In a nutshell what I’m trying to get at is that I didn’t agree with the other person. I didn’t see what was unfeminist about the question. Surely to ignore a fact of biology that affects half their readers would be unequal and less feminist. I assume they were working on a feature triggered by inquiries from their female readers. They may be acknowledging that running is becoming increasingly popular among women and are finding ways to connect with them. Maybe it’ll give some insight to men who are eager to blame ‘er bloody hormones’ rather than understand that what some women experience at that time can be as debilitating as a pulled hamstring. Or maybe I just don’t understand feminism and what it is at all. I better go and burn my sports bra.

P.S For the record I find this offensive to my feminist leanings. This picture appeared on the page of a company I follow asking followers on FB to ‘tag’ female friends that they felt the picture applied to. This gave me rage. Or am I being unreasonable? I haven’t included the whole image or the name of the company. I’ve cropped that lower part out because I really don’t get why seeing a women’s buttocks are relevant to women’s sport or fitness. Rather than a ‘what can she achieve’ she is reduced to ‘wow look at her butt’. Am I being a fuddy duddy killjoy?

heavy rep gear

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6 thoughts on “Feminism and Running

  1. PDX Running Chick

    Not being a fuddy duddy about the picture — I’ve seen similar ads and wondered how they thought they were getting a message across greater than “look at her rearend, yours will never look like that.” Great post! 🙂

    Reply
    1. kat_rocket Post author

      Yes I agree. It’s almost generating an elitist image of fitness, an unreachable one which could alienate people from their fitness products. Or maybe that’s what they want? Argh more rage!

      Reply
  2. genderneutrallanguage

    Great post. There does need to be a real clear distinction made between gender equality and gender sameness. This is a wonderful example of why that distinction is important, and how it can be handled well.
    On being a fuddy duddy. If that pic is offensive is based on context. In a “men’s” magazine it would be something pretty to look at, not offensive. In the context of “feeling beautiful/strong/athletic” it shouldn’t offend. In the context of actual fitness or ability, well then it should be very offensive. A shapely ass is pleasant to look at, but has no bearing on actual health, fitness or ability.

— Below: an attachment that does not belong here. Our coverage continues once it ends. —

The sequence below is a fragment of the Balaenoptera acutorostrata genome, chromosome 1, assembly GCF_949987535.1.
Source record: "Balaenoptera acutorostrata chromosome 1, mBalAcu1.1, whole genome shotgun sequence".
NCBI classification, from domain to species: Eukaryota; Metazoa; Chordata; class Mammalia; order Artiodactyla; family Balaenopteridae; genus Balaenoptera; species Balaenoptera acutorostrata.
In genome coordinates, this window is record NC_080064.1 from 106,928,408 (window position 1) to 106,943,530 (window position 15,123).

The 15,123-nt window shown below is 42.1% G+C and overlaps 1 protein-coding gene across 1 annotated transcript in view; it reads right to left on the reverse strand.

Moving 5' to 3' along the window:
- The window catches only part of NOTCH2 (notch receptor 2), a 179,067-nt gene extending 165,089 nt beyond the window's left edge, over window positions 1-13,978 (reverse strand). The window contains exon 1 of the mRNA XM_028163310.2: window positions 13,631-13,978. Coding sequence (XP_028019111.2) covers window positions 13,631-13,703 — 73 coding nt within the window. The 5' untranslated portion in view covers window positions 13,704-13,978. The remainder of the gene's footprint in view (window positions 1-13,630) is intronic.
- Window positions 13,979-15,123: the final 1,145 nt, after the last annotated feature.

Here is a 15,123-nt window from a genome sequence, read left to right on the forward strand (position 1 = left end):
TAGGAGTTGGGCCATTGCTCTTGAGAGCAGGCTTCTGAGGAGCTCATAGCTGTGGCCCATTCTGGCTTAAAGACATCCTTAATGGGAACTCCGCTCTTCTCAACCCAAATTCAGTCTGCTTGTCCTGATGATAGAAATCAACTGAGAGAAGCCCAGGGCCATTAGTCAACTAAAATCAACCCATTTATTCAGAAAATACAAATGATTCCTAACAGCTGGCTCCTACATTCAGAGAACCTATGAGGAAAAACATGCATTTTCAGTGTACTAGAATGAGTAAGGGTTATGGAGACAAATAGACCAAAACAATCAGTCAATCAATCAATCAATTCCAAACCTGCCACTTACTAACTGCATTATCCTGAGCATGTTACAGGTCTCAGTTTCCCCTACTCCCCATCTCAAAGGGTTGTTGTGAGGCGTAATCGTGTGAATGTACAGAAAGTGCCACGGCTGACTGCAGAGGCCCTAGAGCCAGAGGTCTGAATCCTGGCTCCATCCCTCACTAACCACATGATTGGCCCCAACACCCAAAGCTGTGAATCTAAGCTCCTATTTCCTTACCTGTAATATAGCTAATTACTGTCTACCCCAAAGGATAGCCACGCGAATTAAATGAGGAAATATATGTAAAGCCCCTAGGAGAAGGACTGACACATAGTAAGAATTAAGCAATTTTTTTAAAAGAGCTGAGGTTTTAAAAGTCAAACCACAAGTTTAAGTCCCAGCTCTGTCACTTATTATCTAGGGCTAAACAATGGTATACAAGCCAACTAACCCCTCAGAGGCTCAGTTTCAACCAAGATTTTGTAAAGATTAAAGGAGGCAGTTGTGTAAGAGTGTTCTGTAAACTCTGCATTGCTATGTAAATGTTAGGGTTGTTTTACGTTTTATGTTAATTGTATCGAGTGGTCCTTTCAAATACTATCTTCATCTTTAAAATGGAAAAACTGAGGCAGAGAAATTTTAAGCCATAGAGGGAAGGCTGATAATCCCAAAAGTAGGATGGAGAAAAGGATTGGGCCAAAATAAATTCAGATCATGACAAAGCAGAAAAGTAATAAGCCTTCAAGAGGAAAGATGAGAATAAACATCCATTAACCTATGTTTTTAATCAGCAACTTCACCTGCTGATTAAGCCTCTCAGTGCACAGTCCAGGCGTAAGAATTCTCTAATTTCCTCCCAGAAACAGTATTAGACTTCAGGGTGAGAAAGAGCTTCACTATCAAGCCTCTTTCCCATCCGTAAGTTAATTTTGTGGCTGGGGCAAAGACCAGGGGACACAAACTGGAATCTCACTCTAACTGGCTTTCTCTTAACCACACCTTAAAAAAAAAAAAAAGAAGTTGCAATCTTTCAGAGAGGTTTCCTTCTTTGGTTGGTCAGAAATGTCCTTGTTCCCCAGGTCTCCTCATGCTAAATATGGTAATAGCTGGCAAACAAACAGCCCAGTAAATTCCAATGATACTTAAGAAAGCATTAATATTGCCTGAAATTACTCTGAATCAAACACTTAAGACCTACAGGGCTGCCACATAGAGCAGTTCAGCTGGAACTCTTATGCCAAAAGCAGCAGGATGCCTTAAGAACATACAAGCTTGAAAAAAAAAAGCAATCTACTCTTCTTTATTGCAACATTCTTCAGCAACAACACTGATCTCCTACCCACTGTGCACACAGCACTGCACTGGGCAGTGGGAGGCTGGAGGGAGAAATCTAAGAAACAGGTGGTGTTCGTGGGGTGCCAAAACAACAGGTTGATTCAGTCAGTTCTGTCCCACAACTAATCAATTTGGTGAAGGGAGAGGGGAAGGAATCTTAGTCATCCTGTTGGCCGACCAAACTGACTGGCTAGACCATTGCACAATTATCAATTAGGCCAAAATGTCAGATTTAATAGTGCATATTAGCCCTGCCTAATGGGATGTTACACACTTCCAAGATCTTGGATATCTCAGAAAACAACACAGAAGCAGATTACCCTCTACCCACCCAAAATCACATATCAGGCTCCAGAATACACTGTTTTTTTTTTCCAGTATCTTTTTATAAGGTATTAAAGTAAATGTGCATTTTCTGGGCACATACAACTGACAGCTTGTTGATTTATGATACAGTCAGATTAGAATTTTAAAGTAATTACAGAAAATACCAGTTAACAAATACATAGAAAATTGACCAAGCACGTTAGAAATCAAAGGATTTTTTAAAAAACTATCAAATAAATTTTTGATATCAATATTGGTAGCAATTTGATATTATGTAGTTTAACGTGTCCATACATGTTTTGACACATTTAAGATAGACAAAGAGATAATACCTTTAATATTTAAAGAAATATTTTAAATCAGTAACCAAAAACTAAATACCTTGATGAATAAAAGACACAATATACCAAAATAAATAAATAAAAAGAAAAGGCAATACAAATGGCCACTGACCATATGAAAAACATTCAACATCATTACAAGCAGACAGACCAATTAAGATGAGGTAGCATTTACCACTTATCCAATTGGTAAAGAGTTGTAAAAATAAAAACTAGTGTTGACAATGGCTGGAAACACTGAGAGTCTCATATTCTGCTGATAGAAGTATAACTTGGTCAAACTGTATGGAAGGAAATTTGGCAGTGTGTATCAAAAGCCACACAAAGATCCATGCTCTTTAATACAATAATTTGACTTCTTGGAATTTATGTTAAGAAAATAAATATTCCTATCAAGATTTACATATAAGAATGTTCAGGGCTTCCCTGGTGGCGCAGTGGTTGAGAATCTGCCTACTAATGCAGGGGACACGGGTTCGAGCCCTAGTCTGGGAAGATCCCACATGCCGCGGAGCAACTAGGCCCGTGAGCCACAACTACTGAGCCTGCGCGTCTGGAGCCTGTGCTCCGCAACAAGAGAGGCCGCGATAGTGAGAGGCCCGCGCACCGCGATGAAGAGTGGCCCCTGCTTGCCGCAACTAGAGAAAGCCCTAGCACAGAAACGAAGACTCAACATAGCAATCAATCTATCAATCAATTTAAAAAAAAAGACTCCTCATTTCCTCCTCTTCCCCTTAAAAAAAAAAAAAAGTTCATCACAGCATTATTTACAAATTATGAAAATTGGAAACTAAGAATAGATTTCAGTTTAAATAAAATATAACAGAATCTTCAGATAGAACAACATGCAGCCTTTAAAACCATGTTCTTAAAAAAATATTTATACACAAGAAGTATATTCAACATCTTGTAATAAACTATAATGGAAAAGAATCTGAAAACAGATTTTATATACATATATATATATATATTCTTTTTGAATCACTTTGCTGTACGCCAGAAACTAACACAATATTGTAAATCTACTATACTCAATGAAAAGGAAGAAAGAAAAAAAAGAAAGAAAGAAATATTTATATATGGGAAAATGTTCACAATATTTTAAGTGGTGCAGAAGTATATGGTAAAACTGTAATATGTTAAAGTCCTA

Reply
    1. kat_rocket Post author

      Thanks for commenting. Interesting about the picture. Definitely agree that in the context of female athleticism and achievement the picture is inappropriate.

      Reply
  3. JenJ

    It seems to be the month for these issues, hey? When Katherine Jenkins is being criticized for wearing make up and sunnies during the LDN marathon, women come to her rescue, and rightly so. If I could pull off looking glam while running, I would. Unfortunately I get too tomato-faced and overly sweaty. But when a magazine takes a sincere interest in real issues that affect us women (not just our make up and accessories), it gets hammered. There just is no right and wrong, is there? But I agree with you, completely. Being a feminist (and men can be feminists too) is to recognize that you know what, we’re not all the same but we’re all equal (a big difference), so let’s try to understand our differences so we can live in a more sympathetic and fair world, where everyone’s treated equally but where every effort is made to understand the various issues the affect us all.

    Reply
  4. kat_rocket Post author

    Great comment Jen, thank you. I honestly can’t add anything to what you’ve said because I whole heartedly agree and I think you’ve said it better than I did in my post! Funny you should mention Kath Jenkins and make up, I wrote a post about make up and running a while ago!

    Reply